I am not the type that really worries so much about age but I count my days as recommended by the holy book. If you remember that for every new day you spend on earth, you have to minus or deduct one day from it then it forces you to plan ahead. A lot of people die like chicken, like fowl because they don’t plan. I can tell you I have a master plan about everything I do. I have planned my life in such a way that if you ask me what I am going to do next year or in 2 years time I can almost tell you, that if I retire or ever retire what would I do.
Turning 60 suddenly reminds me again that I am getting old, that if I am very lucky and to live up to 80 that means I have just 20 years, that means you have already lived a quarter of the youthful part of your life. Because at 80 trust me by then you are reaching the various stages of dilapidation, there is nothing you can do about it no matter how healthy you are. At 80 some things must pack up. It’s either you are having hand pain or arthritis and all that. So it’s good to be conscious of those things to live your life every day.
What are the other lessons you have learnt in life, considering the fact that you have been through so many challenges in life?
The commonest is that you must never give up. There must be trial and tribulation but you must never give up. One of the things I admire about you, Seye Kehinde as a Publisher is that our stories are almost similar, but you have never given up. City People has stood the test of time and you re-invent. So, that is the same strategy I used. I re-invent, I upgrade myself, I update myself, I read, fortunately, I am able to travel far and wide.
Every travel you make is an education on its own. There is no University greater than your ability to travel far and wide, because you are going to meet people. You are going to meet new friends. You are going to make contacts.
You are going to see new things, new inspiration. You are going to get new ideas, and this has really helped me.
How did your growing up shape your future?
I would answer that question in 2 ways. No 1, there is no way your childhood can prepare you for the challenges ahead or for the triumphs ahead. If we were to go by my background, then I will have no hope in life. Because in my background I lost my dad at age of 13 and I was left with a poor and unlettered mother.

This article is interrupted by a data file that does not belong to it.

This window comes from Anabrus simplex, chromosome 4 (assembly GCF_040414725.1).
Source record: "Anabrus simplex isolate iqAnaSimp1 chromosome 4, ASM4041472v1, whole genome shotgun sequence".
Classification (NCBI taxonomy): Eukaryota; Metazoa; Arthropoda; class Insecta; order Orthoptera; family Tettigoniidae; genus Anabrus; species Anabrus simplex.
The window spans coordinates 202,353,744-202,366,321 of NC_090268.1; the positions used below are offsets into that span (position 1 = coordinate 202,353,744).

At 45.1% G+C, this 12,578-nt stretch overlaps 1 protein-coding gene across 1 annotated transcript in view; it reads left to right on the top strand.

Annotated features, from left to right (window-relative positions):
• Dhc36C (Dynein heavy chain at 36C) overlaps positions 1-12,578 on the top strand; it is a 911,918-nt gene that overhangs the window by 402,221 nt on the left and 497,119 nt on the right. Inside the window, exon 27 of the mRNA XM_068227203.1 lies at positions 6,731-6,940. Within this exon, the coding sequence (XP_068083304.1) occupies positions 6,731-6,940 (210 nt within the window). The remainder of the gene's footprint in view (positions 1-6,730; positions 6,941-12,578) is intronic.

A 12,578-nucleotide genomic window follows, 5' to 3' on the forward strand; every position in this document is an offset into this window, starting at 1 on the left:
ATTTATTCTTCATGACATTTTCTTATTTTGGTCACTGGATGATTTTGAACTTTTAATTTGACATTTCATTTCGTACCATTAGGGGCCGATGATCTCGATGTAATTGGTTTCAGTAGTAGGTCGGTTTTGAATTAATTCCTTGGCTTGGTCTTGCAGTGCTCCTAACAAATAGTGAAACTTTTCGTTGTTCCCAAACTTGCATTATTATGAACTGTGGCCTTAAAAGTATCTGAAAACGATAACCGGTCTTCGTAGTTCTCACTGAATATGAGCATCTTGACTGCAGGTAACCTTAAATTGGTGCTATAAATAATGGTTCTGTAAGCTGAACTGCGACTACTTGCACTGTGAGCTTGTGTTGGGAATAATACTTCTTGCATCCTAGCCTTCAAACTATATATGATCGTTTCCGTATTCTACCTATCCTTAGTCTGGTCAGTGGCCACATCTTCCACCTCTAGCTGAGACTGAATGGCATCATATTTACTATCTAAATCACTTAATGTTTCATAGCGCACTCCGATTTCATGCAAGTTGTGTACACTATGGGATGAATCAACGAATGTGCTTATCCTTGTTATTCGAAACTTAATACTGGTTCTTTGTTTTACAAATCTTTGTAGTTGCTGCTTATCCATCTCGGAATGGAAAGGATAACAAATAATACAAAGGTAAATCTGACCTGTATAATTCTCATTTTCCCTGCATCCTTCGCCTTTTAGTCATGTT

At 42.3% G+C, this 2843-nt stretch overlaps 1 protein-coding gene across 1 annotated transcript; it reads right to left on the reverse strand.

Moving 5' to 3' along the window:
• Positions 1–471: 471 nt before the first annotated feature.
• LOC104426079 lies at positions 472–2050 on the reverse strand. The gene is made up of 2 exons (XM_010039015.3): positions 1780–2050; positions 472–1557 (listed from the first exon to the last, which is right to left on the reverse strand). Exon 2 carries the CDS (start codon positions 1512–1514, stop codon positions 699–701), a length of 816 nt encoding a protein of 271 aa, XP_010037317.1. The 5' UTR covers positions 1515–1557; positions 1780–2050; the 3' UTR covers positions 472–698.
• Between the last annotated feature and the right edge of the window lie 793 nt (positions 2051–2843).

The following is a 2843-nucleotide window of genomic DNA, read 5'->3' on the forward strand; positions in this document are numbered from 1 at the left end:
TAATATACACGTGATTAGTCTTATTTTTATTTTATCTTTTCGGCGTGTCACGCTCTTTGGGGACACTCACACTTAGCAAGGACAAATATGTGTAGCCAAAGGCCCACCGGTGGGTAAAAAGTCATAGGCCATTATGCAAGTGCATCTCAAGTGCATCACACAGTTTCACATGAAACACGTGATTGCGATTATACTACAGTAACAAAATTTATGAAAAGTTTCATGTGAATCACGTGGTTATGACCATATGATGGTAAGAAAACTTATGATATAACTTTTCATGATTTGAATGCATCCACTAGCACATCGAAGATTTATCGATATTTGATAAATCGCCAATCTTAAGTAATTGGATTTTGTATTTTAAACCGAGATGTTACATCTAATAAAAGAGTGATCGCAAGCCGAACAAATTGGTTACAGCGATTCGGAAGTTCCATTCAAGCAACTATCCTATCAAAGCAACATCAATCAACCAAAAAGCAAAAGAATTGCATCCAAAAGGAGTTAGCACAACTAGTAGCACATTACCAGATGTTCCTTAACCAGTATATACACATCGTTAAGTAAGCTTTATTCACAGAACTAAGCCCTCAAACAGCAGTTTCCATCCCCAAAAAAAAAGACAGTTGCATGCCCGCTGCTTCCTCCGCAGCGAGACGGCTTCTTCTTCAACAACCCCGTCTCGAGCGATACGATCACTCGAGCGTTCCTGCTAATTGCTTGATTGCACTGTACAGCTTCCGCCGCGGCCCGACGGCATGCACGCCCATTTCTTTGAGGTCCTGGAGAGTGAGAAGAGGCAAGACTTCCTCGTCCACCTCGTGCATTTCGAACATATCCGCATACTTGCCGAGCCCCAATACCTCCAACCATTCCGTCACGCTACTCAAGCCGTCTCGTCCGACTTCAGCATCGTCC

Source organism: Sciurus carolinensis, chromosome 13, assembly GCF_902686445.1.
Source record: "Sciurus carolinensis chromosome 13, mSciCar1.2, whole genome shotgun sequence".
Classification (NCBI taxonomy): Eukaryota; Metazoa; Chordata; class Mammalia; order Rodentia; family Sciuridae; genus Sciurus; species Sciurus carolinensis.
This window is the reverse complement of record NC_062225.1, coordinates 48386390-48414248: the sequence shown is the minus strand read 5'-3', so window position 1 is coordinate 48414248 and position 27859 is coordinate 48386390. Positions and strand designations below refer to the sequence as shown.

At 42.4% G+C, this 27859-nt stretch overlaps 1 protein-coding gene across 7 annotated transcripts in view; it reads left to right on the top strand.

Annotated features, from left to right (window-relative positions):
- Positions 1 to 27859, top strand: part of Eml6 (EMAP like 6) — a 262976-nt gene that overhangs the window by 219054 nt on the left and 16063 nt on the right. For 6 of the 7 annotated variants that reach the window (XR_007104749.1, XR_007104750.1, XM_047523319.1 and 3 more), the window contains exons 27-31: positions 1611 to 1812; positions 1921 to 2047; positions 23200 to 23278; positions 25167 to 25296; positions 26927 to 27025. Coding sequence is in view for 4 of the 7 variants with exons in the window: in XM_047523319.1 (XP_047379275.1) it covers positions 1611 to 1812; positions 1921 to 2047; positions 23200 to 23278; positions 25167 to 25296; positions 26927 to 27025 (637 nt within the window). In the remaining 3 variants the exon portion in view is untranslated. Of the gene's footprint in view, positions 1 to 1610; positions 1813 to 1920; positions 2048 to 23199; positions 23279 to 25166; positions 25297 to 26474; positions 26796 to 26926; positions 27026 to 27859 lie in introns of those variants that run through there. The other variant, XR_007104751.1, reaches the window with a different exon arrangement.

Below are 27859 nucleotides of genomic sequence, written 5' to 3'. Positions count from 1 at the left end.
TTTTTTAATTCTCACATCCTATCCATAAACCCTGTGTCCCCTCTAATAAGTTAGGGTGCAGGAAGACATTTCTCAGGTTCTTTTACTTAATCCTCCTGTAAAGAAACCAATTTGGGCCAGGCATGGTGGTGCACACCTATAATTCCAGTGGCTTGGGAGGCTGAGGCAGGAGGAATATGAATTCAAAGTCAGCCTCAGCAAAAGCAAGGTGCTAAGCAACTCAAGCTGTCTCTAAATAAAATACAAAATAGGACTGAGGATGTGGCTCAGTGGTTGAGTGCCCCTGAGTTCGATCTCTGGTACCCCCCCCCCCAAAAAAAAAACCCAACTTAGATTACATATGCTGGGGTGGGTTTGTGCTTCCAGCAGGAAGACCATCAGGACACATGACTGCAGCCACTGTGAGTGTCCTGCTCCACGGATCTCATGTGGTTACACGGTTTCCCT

After my father died we couldn’t afford to pay rent. We had to squat with our cousin in Modakeke. Later I went to stay with my sister whose husband was a teacher and later became Principal at St. John, my secondary school in Ile-Ife. After that I had to be an errand boy at a bookshop, the CSS bookshop very close to the palace in Ile-Ife.
After that I worked as a Village Teacher. It’s one remote village I can’t even remember the name of the village outside Ife, where we had to jump on cocoa tractor that was our mode of transportation to the village.
The day my mother visited the village she cried so much, because she couldn’t believe where I was living. A place where the Senior Teacher was sleeping on the bamboo bed while I slept on the mat, a very dusty place. Our cooking pot is in the same room, a bamboo bathroom somewhere at the back. The toilet is like a world bank where everybody deposits their things. In the evening you work around the village and the villagers are offering you Banana, Yam, Pawpaw and Co. The day my mum came she was not comfortable. I am the only child of my mum for my dad.